Expertise as power
It may be tempting to learn a skill and keep that skill to ourselves.
To become the best at doing something, because we perceive experts are in short supply.
The theory is, if we are the only ones that can do something, we can charge more for what we do, we’ll be in high demand, and we’ll never be out of work.
There are a few problems with the theory.
When you’re the highest paid, you are automatically evaluated when times get lean. Do we really need that level of expertise? Can we get by with someone a little less skilled for less money?
Also, the value of an expert that is the “only one” is limited to one.
Sharing power creates exponential value
But what if we can be experts that are multipliers? Experts that create more value and generate more savings, opportunities, or revenue than the amount of our paycheck?
Now we have a winning formula.
Power hoarding provides short-term gain. By focusing on keeping our power, we are contracting. Whether overtly or not, we close ourselves off from others.
Sharing our power opens us up. We expand, focusing outward. We are more likely to build strong relationships, invite assistance and growth, all by having a willingness to give.
Power shared, is power multiplied. Someone that has a skill AND can make others better, suddenly has more power than an individual that only has their own power to tap into.
Helping others creates a network of power. Who are we more likely to help? Those that have helped us. Have taken the time to show us the ropes, make the complicated seem easy, or inspired us to get started. And those we help are more likely to help others, expanding the network, and value creation, exponentially.
There are endless ways to share our power and build up those around us:
- Offer assistance to another team
- Mentor someone with less experience
- Teach a class to help others get started or get better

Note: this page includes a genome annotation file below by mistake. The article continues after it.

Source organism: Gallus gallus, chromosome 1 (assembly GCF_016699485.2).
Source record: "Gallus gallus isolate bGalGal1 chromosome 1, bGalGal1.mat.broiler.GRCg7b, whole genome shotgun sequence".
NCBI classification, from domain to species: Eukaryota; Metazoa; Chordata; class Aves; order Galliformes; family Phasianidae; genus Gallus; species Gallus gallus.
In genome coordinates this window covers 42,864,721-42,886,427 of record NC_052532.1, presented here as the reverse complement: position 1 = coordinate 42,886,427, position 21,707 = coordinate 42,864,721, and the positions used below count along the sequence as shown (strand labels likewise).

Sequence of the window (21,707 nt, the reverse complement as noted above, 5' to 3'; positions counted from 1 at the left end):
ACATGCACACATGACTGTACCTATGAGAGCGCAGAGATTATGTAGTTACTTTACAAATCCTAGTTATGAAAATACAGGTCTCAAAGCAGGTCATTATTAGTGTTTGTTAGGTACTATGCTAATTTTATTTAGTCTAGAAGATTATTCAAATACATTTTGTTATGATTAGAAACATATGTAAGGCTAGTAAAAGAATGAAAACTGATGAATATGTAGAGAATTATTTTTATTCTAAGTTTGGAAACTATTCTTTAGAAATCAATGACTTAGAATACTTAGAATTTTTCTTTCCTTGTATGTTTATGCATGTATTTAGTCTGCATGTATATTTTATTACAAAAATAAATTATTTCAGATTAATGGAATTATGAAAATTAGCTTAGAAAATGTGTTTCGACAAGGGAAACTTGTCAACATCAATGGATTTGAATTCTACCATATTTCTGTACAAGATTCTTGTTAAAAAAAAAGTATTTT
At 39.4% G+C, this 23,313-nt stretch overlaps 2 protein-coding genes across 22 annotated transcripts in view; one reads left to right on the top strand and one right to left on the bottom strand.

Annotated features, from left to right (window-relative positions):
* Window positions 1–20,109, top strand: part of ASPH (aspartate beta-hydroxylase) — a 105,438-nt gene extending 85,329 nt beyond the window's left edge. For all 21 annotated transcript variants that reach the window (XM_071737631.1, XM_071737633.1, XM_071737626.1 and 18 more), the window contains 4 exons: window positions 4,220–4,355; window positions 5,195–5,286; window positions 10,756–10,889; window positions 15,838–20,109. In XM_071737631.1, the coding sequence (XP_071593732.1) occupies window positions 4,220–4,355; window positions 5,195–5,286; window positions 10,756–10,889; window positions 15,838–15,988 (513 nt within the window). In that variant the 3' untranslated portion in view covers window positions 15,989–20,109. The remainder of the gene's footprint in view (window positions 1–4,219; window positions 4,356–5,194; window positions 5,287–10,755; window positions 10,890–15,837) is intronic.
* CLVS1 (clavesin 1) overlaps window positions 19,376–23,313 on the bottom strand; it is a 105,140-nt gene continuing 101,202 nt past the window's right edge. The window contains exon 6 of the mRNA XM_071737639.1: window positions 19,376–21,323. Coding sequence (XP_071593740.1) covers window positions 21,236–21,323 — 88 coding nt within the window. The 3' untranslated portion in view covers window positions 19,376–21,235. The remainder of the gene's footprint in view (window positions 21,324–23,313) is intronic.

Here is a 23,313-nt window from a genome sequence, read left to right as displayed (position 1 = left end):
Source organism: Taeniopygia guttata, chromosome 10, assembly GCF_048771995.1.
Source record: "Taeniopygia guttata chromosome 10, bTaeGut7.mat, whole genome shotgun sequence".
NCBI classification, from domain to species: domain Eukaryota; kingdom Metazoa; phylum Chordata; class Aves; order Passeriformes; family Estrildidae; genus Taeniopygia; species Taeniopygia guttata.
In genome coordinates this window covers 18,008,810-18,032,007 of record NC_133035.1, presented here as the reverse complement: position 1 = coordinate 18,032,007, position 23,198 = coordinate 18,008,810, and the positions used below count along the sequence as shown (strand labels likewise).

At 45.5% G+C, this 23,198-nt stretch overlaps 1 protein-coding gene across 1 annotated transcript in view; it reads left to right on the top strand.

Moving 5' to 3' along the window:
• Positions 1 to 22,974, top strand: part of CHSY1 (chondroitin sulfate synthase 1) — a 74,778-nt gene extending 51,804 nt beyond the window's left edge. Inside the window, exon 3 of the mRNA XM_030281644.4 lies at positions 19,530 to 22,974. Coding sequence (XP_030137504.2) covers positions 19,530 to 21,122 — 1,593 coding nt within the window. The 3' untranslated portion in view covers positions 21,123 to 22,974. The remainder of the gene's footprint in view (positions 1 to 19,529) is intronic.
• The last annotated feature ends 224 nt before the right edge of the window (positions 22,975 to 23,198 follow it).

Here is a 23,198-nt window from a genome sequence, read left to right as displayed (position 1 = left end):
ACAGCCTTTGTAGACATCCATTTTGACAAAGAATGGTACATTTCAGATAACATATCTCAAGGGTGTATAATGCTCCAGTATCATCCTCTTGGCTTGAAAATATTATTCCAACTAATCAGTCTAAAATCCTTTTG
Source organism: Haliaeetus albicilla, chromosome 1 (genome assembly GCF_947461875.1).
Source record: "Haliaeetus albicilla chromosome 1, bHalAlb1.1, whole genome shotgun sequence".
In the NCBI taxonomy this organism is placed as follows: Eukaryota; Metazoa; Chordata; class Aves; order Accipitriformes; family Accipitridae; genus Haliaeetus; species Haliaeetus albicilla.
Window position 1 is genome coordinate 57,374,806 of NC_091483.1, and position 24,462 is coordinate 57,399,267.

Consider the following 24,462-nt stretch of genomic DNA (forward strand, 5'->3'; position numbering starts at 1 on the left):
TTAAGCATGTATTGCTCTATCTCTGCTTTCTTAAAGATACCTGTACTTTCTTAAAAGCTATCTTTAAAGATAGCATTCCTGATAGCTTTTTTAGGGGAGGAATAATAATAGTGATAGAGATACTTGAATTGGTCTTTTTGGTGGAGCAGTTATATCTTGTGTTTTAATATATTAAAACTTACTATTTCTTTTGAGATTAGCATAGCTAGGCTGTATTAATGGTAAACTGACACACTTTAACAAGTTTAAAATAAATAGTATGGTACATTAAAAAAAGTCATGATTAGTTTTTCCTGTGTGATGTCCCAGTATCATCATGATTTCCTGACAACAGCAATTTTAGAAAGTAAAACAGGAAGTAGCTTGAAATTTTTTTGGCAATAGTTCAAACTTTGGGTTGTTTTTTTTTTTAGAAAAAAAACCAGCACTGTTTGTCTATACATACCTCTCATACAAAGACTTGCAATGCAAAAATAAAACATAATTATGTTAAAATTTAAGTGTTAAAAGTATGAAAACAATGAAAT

- Write down what we know…blog, book or napkin
- Speak at an industry event
Don’t let fear stand in the way
We may fear that sharing our knowledge with others will diminish us in some way. Offering advice, teaching a class, or speaking at an event will not suddenly take all that we know and put it into the heads of others.
What we share is just information. It does not become knowledge or experience without practical application. Others still need to do the work, put in the time, and develop themselves to get to where we are. To do what we can do.
I never aspired to make the most money. Instead, I aspired to three things that ultimately resulted in a lucrative career:
- Be the best version of me that I can as a leader, peer, and employee
- Share what I do to help others
- Create more value than it costs to keep me employed
At no time have I lost my job or opportunities to someone I’ve helped. I’ve never shared my knowledge and suddenly become irrelevant.
Instead, it creates a perception that I create and build. Talent. Advocacy. A sharing culture.
Hoarding power creates and builds an individual. Sharing it builds whatever we can dream of.
A friend of mine recently asked why I give away my knowledge, both at work and online. “If it were easy, everyone would do it. It costs me nothing, but what I get in return is priceless.”
Our friendship is one of those priceless gifts.
Sharing our power can create unexpected benefits. How have you benefited from sharing what you know with others?
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